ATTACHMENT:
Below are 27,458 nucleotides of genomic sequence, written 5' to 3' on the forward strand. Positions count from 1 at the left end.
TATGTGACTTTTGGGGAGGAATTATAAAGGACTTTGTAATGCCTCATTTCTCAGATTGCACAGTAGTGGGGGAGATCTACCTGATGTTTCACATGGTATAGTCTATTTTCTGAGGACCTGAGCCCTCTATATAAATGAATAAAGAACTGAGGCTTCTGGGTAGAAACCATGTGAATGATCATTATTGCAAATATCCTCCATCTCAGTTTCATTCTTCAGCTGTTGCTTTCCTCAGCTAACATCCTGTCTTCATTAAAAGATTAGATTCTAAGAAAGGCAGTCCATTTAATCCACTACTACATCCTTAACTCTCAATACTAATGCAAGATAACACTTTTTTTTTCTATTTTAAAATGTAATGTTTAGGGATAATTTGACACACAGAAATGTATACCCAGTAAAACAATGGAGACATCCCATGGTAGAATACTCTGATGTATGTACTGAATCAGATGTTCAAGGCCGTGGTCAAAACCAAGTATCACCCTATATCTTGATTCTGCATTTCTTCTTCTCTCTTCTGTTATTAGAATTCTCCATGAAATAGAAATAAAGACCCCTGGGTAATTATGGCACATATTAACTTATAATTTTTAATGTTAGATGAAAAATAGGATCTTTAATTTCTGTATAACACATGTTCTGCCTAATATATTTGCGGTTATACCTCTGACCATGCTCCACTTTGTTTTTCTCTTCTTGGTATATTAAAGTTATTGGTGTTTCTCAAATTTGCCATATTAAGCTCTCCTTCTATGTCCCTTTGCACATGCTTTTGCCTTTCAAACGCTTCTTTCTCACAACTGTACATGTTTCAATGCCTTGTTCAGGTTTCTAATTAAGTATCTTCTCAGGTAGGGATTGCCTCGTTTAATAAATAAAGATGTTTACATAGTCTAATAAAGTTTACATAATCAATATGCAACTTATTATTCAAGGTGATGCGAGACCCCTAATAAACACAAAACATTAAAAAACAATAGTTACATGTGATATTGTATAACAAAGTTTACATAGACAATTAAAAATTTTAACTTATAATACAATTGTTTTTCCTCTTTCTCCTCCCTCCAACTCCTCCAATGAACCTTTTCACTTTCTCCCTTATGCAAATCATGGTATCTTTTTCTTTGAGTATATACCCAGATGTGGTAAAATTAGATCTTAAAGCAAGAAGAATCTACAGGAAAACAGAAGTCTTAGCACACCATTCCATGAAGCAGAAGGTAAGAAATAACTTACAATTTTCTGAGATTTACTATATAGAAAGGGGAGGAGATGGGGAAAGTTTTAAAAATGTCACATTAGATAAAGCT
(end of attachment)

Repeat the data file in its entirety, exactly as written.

Below are 27,458 nucleotides of genomic sequence, written 5' to 3' on the forward strand. Positions count from 1 at the left end.
TATGTGACTTTTGGGGAGGAATTATAAAGGACTTTGTAATGCCTCATTTCTCAGATTGCACAGTAGTGGGGGAGATCTACCTGATGTTTCACATGGTATAGTCTATTTTCTGAGGACCTGAGCCCTCTATATAAATGAATAAAGAACTGAGGCTTCTGGGTAGAAACCATGTGAATGATCATTATTGCAAATATCCTCCATCTCAGTTTCATTCTTCAGCTGTTGCTTTCCTCAGCTAACATCCTGTCTTCATTAAAAGATTAGATTCTAAGAAAGGCAGTCCATTTAATCCACTACTACATCCTTAACTCTCAATACTAATGCAAGATAACACTTTTTTTTTCTATTTTAAAATGTAATGTTTAGGGATAATTTGACACACAGAAATGTATACCCAGTAAAACAATGGAGACATCCCATGGTAGAATACTCTGATGTATGTACTGAATCAGATGTTCAAGGCCGTGGTCAAAACCAAGTATCACCCTATATCTTGATTCTGCATTTCTTCTTCTCTCTTCTGTTATTAGAATTCTCCATGAAATAGAAATAAAGACCCCTGGGTAATTATGGCACATATTAACTTATAATTTTTAATGTTAGATGAAAAATAGGATCTTTAATTTCTGTATAACACATGTTCTGCCTAATATATTTGCGGTTATACCTCTGACCATGCTCCACTTTGTTTTTCTCTTCTTGGTATATTAAAGTTATTGGTGTTTCTCAAATTTGCCATATTAAGCTCTCCTTCTATGTCCCTTTGCACATGCTTTTGCCTTTCAAACGCTTCTTTCTCACAACTGTACATGTTTCAATGCCTTGTTCAGGTTTCTAATTAAGTATCTTCTCAGGTAGGGATTGCCTCGTTTAATAAATAAAGATGTTTACATAGTCTAATAAAGTTTACATAATCAATATGCAACTTATTATTCAAGGTGATGCGAGACCCCTAATAAACACAAAACATTAAAAAACAATAGTTACATGTGATATTGTATAACAAAGTTTACATAGACAATTAAAAATTTTAACTTATAATACAATTGTTTTTCCTCTTTCTCCTCCCTCCAACTCCTCCAATGAACCTTTTCACTTTCTCCCTTATGCAAATCATGGTATCTTTTTCTTTGAGTATATACCCAGATGTGGTAAAATTAGATCTTAAAGCAAGAAGAATCTACAGGAAAACAGAAGTCTTAGCACACCATTCCATGAAGCAGAAGGTAAGAAATAACTTACAATTTTCTGAGATTTACTATATAGAAAGGGGAGGAGATGGGGAAAGTTTTAAAAATGTCACATTAGATAAAGCT